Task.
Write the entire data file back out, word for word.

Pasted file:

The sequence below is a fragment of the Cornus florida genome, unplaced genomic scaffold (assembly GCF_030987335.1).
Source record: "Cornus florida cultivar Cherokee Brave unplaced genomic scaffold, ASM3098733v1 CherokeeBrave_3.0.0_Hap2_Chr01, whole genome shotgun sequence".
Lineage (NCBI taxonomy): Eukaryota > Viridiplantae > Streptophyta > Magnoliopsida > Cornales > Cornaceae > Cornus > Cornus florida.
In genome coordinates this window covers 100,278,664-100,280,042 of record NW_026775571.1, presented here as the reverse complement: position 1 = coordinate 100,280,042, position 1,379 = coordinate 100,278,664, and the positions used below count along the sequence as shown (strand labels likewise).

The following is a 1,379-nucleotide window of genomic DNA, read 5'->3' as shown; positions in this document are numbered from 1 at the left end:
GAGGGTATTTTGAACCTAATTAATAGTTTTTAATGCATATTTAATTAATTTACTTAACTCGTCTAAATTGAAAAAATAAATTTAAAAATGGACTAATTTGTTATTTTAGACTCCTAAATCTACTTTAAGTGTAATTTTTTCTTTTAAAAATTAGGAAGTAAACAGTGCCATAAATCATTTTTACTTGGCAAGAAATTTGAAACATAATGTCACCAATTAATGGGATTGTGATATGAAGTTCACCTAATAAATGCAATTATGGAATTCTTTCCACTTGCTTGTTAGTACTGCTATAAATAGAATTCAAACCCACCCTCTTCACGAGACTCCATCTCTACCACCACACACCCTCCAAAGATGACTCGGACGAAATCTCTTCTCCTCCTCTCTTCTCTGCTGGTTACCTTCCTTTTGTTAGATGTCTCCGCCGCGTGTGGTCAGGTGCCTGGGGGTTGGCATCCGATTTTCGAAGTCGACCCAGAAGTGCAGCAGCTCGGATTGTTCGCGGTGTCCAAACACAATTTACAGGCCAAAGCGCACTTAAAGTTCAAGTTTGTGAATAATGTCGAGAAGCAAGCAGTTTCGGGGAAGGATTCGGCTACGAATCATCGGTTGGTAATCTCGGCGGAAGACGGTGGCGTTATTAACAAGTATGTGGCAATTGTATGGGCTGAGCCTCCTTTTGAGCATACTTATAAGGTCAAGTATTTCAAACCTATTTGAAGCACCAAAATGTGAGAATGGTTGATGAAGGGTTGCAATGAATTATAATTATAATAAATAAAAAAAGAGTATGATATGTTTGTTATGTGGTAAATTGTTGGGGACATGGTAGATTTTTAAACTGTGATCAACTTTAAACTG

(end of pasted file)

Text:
The sequence below is a fragment of the Cornus florida genome, unplaced genomic scaffold (assembly GCF_030987335.1).
Source record: "Cornus florida cultivar Cherokee Brave unplaced genomic scaffold, ASM3098733v1 CherokeeBrave_3.0.0_Hap2_Chr01, whole genome shotgun sequence".
Lineage (NCBI taxonomy): Eukaryota > Viridiplantae > Streptophyta > Magnoliopsida > Cornales > Cornaceae > Cornus > Cornus florida.
In genome coordinates this window covers 100,278,664-100,280,042 of record NW_026775571.1, presented here as the reverse complement: position 1 = coordinate 100,280,042, position 1,379 = coordinate 100,278,664, and the positions used below count along the sequence as shown (strand labels likewise).

The following is a 1,379-nucleotide window of genomic DNA, read 5'->3' as shown; positions in this document are numbered from 1 at the left end:
GAGGGTATTTTGAACCTAATTAATAGTTTTTAATGCATATTTAATTAATTTACTTAACTCGTCTAAATTGAAAAAATAAATTTAAAAATGGACTAATTTGTTATTTTAGACTCCTAAATCTACTTTAAGTGTAATTTTTTCTTTTAAAAATTAGGAAGTAAACAGTGCCATAAATCATTTTTACTTGGCAAGAAATTTGAAACATAATGTCACCAATTAATGGGATTGTGATATGAAGTTCACCTAATAAATGCAATTATGGAATTCTTTCCACTTGCTTGTTAGTACTGCTATAAATAGAATTCAAACCCACCCTCTTCACGAGACTCCATCTCTACCACCACACACCCTCCAAAGATGACTCGGACGAAATCTCTTCTCCTCCTCTCTTCTCTGCTGGTTACCTTCCTTTTGTTAGATGTCTCCGCCGCGTGTGGTCAGGTGCCTGGGGGTTGGCATCCGATTTTCGAAGTCGACCCAGAAGTGCAGCAGCTCGGATTGTTCGCGGTGTCCAAACACAATTTACAGGCCAAAGCGCACTTAAAGTTCAAGTTTGTGAATAATGTCGAGAAGCAAGCAGTTTCGGGGAAGGATTCGGCTACGAATCATCGGTTGGTAATCTCGGCGGAAGACGGTGGCGTTATTAACAAGTATGTGGCAATTGTATGGGCTGAGCCTCCTTTTGAGCATACTTATAAGGTCAAGTATTTCAAACCTATTTGAAGCACCAAAATGTGAGAATGGTTGATGAAGGGTTGCAATGAATTATAATTATAATAAATAAAAAAAGAGTATGATATGTTTGTTATGTGGTAAATTGTTGGGGACATGGTAGATTTTTAAACTGTGATCAACTTTAAACTG